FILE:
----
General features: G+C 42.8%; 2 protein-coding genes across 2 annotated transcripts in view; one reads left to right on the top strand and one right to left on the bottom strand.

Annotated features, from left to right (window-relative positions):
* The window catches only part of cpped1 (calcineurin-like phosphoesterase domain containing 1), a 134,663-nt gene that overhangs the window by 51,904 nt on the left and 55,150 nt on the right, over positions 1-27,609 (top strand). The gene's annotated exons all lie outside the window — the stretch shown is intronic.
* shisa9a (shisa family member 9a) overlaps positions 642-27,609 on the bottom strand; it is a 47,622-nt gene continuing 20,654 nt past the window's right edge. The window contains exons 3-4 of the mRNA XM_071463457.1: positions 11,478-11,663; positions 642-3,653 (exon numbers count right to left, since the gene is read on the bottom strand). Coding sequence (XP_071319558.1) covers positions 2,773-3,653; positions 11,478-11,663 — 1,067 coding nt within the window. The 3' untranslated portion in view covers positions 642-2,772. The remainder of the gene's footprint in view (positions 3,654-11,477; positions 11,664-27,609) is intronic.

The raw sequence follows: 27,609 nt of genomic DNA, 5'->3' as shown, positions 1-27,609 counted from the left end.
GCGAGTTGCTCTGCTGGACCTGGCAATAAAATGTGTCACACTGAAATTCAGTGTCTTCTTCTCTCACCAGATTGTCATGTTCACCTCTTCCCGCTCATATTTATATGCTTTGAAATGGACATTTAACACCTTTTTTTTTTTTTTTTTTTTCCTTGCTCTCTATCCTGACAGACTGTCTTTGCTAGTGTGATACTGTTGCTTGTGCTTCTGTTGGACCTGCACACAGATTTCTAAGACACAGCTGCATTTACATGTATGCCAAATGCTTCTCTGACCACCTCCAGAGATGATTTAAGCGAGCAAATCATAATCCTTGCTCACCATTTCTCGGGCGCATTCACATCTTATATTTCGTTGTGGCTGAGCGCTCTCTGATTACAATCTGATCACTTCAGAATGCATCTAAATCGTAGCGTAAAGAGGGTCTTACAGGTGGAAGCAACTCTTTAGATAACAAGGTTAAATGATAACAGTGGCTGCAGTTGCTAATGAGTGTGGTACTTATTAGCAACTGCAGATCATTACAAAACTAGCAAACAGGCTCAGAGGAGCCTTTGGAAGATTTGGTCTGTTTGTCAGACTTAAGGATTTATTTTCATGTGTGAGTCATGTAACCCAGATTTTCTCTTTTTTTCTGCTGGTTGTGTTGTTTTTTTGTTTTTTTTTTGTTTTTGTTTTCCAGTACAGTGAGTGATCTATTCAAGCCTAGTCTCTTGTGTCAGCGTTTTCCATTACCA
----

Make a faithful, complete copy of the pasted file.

General features: G+C 42.8%; 2 protein-coding genes across 2 annotated transcripts in view; one reads left to right on the top strand and one right to left on the bottom strand.

Annotated features, from left to right (window-relative positions):
* The window catches only part of cpped1 (calcineurin-like phosphoesterase domain containing 1), a 134,663-nt gene that overhangs the window by 51,904 nt on the left and 55,150 nt on the right, over positions 1-27,609 (top strand). The gene's annotated exons all lie outside the window — the stretch shown is intronic.
* shisa9a (shisa family member 9a) overlaps positions 642-27,609 on the bottom strand; it is a 47,622-nt gene continuing 20,654 nt past the window's right edge. The window contains exons 3-4 of the mRNA XM_071463457.1: positions 11,478-11,663; positions 642-3,653 (exon numbers count right to left, since the gene is read on the bottom strand). Coding sequence (XP_071319558.1) covers positions 2,773-3,653; positions 11,478-11,663 — 1,067 coding nt within the window. The 3' untranslated portion in view covers positions 642-2,772. The remainder of the gene's footprint in view (positions 3,654-11,477; positions 11,664-27,609) is intronic.

The raw sequence follows: 27,609 nt of genomic DNA, 5'->3' as shown, positions 1-27,609 counted from the left end.
GCGAGTTGCTCTGCTGGACCTGGCAATAAAATGTGTCACACTGAAATTCAGTGTCTTCTTCTCTCACCAGATTGTCATGTTCACCTCTTCCCGCTCATATTTATATGCTTTGAAATGGACATTTAACACCTTTTTTTTTTTTTTTTTTTTCCTTGCTCTCTATCCTGACAGACTGTCTTTGCTAGTGTGATACTGTTGCTTGTGCTTCTGTTGGACCTGCACACAGATTTCTAAGACACAGCTGCATTTACATGTATGCCAAATGCTTCTCTGACCACCTCCAGAGATGATTTAAGCGAGCAAATCATAATCCTTGCTCACCATTTCTCGGGCGCATTCACATCTTATATTTCGTTGTGGCTGAGCGCTCTCTGATTACAATCTGATCACTTCAGAATGCATCTAAATCGTAGCGTAAAGAGGGTCTTACAGGTGGAAGCAACTCTTTAGATAACAAGGTTAAATGATAACAGTGGCTGCAGTTGCTAATGAGTGTGGTACTTATTAGCAACTGCAGATCATTACAAAACTAGCAAACAGGCTCAGAGGAGCCTTTGGAAGATTTGGTCTGTTTGTCAGACTTAAGGATTTATTTTCATGTGTGAGTCATGTAACCCAGATTTTCTCTTTTTTTCTGCTGGTTGTGTTGTTTTTTTGTTTTTTTTTTGTTTTTGTTTTCCAGTACAGTGAGTGATCTATTCAAGCCTAGTCTCTTGTGTCAGCGTTTTCCATTACCA